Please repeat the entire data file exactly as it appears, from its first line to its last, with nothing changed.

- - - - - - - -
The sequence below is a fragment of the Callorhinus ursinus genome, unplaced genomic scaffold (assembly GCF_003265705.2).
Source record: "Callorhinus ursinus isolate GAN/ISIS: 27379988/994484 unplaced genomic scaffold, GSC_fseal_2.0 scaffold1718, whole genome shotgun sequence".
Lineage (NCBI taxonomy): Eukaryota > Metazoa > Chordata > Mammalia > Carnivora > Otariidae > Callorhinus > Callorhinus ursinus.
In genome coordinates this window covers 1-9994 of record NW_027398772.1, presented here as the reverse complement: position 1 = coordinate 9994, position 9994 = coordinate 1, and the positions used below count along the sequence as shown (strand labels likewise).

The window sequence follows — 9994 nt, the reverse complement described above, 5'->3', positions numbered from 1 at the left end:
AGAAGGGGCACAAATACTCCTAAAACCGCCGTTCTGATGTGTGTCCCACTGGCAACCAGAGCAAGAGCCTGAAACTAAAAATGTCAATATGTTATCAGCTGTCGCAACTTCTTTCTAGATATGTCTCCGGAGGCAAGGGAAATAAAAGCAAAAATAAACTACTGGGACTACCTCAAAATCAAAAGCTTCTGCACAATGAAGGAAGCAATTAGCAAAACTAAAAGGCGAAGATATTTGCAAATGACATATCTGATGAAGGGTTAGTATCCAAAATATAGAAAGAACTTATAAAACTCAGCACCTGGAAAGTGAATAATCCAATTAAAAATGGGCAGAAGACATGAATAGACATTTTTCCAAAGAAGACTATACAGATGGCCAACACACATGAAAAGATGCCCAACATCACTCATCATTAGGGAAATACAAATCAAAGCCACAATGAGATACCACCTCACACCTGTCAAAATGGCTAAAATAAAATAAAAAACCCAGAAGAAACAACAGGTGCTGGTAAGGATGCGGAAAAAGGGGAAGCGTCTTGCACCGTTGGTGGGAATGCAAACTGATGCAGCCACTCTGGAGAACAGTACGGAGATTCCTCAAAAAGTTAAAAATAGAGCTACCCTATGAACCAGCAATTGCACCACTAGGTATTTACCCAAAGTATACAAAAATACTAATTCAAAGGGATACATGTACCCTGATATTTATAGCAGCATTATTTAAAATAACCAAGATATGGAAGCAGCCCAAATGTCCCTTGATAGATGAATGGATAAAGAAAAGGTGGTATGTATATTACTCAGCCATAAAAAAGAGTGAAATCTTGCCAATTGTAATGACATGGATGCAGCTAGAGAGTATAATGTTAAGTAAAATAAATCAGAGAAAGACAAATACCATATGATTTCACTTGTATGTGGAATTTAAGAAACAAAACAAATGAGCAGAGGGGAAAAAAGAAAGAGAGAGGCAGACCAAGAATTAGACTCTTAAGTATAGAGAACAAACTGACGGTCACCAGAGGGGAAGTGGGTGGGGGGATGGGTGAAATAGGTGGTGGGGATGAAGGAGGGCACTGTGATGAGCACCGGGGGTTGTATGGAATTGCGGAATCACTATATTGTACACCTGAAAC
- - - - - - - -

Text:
The sequence below is a fragment of the Callorhinus ursinus genome, unplaced genomic scaffold (assembly GCF_003265705.2).
Source record: "Callorhinus ursinus isolate GAN/ISIS: 27379988/994484 unplaced genomic scaffold, GSC_fseal_2.0 scaffold1718, whole genome shotgun sequence".
Lineage (NCBI taxonomy): Eukaryota > Metazoa > Chordata > Mammalia > Carnivora > Otariidae > Callorhinus > Callorhinus ursinus.
In genome coordinates this window covers 1-9994 of record NW_027398772.1, presented here as the reverse complement: position 1 = coordinate 9994, position 9994 = coordinate 1, and the positions used below count along the sequence as shown (strand labels likewise).

The window sequence follows — 9994 nt, the reverse complement described above, 5'->3', positions numbered from 1 at the left end:
AGAAGGGGCACAAATACTCCTAAAACCGCCGTTCTGATGTGTGTCCCACTGGCAACCAGAGCAAGAGCCTGAAACTAAAAATGTCAATATGTTATCAGCTGTCGCAACTTCTTTCTAGATATGTCTCCGGAGGCAAGGGAAATAAAAGCAAAAATAAACTACTGGGACTACCTCAAAATCAAAAGCTTCTGCACAATGAAGGAAGCAATTAGCAAAACTAAAAGGCGAAGATATTTGCAAATGACATATCTGATGAAGGGTTAGTATCCAAAATATAGAAAGAACTTATAAAACTCAGCACCTGGAAAGTGAATAATCCAATTAAAAATGGGCAGAAGACATGAATAGACATTTTTCCAAAGAAGACTATACAGATGGCCAACACACATGAAAAGATGCCCAACATCACTCATCATTAGGGAAATACAAATCAAAGCCACAATGAGATACCACCTCACACCTGTCAAAATGGCTAAAATAAAATAAAAAACCCAGAAGAAACAACAGGTGCTGGTAAGGATGCGGAAAAAGGGGAAGCGTCTTGCACCGTTGGTGGGAATGCAAACTGATGCAGCCACTCTGGAGAACAGTACGGAGATTCCTCAAAAAGTTAAAAATAGAGCTACCCTATGAACCAGCAATTGCACCACTAGGTATTTACCCAAAGTATACAAAAATACTAATTCAAAGGGATACATGTACCCTGATATTTATAGCAGCATTATTTAAAATAACCAAGATATGGAAGCAGCCCAAATGTCCCTTGATAGATGAATGGATAAAGAAAAGGTGGTATGTATATTACTCAGCCATAAAAAAGAGTGAAATCTTGCCAATTGTAATGACATGGATGCAGCTAGAGAGTATAATGTTAAGTAAAATAAATCAGAGAAAGACAAATACCATATGATTTCACTTGTATGTGGAATTTAAGAAACAAAACAAATGAGCAGAGGGGAAAAAAGAAAGAGAGAGGCAGACCAAGAATTAGACTCTTAAGTATAGAGAACAAACTGACGGTCACCAGAGGGGAAGTGGGTGGGGGGATGGGTGAAATAGGTGGTGGGGATGAAGGAGGGCACTGTGATGAGCACCGGGGGTTGTATGGAATTGCGGAATCACTATATTGTACACCTGAAAC